January 19, 2024
Youth backs Idris Elba’s call to tackle knife crime. ‘Increasing policing is not a solution’
Idris Elba's 'Knives Down' feat. DB Maz
Young people in Oxford not only heard about the Don’t Stop Your Future campaign launched by actor Idris Elba, but recognise the need for better measures against the culture of violence among the youth.
Asked by Harbingers’ Magazine, the Home Office spokesperson insisted that “the UK has some of the toughest laws in the world to tackle knife crime.”
Elliane Andam, a “beautiful” 15-year-old cheerleader, studied at the Old Palace of John Whitgift School in Croydon, South London. On September 27, 2023, on her way to school, she was stabbed multiple times with a ‘zombie knife’ by a 17 year-old boy now awaiting trial. Elliane died at the scene.
Her death has not yet been included in the crime dataset from the Office for National Statistics (ONS), which assembles data from police forces in England and Wales (excluding Cornwall and Devon).
According to the ONS, in the year ending June 2023, there were almost 51,000 ‘serious offences involving a knife’ and 245 homicides involving a knife in England and Wales.
British actor and musician Idris Elba aims at limiting the number of victims by opening a Don’t Stop Your Future (DSYF) website and social media channels to attract the attention of young people and decision makers.
“I don’t speak as an entertainer, I speak as a society member, I speak as a parent, I speak as a taxpayer. I speak as someone that has empathy for young people dying needlessly,” Elba explained in an interview for The Guardian.
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On January 8, Elba appeared in front of the palace of Westminster. Behind him were dozens of pieces of clothing. Each one of them symbolises one teenage victim of knife violence.
That was the beginning, which was supposed to show the British government to take action. Did it provoke anything?
The Home Office responded to Harbingers’ questions on what new measures the UK government plans to tackle knife violence.
The spokesperson said: “The UK has some of the toughest laws in the world to tackle knife crime, with bans on zombie and cyclone knives already in place and work under way to extend this to include zombie-style machetes.”
“We will not hesitate to do more to keep our streets safe,” they added, referring to plans on increasing prison sentences for anyone caught with a knife.
Harbingers’ Magazine also felt it was important to speak with young people on the subject. Everyone interviewed in Oxford on the subject of knife crime had heard about Idris Elba’s campaign, and backed his claim that the UK government is not doing enough to tackle the problem.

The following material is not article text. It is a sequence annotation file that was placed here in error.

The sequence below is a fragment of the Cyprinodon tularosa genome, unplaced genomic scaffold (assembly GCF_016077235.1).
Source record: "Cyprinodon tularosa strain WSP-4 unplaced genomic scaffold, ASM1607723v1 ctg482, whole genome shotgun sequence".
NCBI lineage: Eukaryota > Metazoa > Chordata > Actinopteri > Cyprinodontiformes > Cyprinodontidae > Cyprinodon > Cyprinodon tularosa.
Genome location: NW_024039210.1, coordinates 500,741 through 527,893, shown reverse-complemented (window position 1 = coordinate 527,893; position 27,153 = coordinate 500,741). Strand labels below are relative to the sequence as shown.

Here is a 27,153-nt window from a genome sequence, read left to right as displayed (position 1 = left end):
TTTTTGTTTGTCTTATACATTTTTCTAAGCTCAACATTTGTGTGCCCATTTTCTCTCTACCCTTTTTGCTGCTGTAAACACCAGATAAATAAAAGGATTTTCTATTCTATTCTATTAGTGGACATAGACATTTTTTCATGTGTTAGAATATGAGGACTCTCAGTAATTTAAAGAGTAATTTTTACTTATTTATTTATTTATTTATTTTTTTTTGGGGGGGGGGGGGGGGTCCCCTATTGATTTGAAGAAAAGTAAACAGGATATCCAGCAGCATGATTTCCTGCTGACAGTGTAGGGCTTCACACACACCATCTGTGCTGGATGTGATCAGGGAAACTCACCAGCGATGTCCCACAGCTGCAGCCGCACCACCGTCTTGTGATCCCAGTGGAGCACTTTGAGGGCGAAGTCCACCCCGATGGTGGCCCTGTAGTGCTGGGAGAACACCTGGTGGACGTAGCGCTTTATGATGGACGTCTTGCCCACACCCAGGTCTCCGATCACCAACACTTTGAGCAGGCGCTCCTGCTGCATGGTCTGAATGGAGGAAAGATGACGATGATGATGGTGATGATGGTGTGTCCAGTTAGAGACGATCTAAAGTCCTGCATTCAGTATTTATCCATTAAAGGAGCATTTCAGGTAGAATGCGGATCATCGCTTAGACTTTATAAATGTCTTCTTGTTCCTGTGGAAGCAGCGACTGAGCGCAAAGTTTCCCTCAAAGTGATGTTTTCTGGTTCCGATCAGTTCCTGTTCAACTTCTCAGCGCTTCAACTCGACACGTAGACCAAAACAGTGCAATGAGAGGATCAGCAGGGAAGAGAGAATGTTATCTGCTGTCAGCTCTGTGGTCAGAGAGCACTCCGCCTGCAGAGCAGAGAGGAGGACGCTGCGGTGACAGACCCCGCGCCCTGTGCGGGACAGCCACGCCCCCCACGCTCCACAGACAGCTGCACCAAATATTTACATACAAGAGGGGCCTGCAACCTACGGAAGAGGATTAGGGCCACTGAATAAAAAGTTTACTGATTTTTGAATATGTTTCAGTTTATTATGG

Finn, aged 20, said: “I’ve never carried a knife. Some people, where I used to go to school, carried knives but I don’t really think that they used them. I think it was a bit of, like, a masculinity thing.”
He added: “People were getting into year nine or ten, and they were starting to sell weed and shit, and they wanted to seem hard, so they’d carry a knife.”
Finn agrees that the government is inactive on the subject. “I think the issue is a symptom of a much wider problem. If you cut all the funding to youth clubs and cut funding to schools, then people will want to f**k around and not really do anything. I feel like it’s a symptom of austerity. And I don’t think the government is doing anything to change it rather than increasing policing, which is not really a solution, it’s sort of a plaster. It’s a poverty thing, and it’s a masculinity problem.”
He was, however, quite critical of Elba’s focus on London. “I think there is a weird amount of focus put on London, compared to other places in the UK that are more deprived and less gentrified. The murder rate in London was relatively low compared to places like Glasgow or smaller villages.”
Finn is not the only one who criticised the government. Sofie, 18, said: “A lot of it seems to be down to independent campaigns and stuff. I don’t see much from the government, what I see are independent campaigns like Idris Elba’s, not really government-issued stuff.”
She added that she doesn’t know anyone carrying the knife. “I think if you’re into these sort of circles. If you don’t hang around those sort of people, you don’t see much of it.”
The last person that we spoke to was 19 year-old Emilia, who reads law in Oxford. She said: “Among young men in my area, there is a sort of romanticisation of criminality and violence. There is a lot of drug crime in my area and from what I’ve heard, people carried knives in my area. I don’t know if that’s necessarily because they feel the need to or it’s a result of, again, that romanticisation of that kind of imagery, of violence and tough masculinity.”
You can read more about the Don’t Stop Your Future campaign here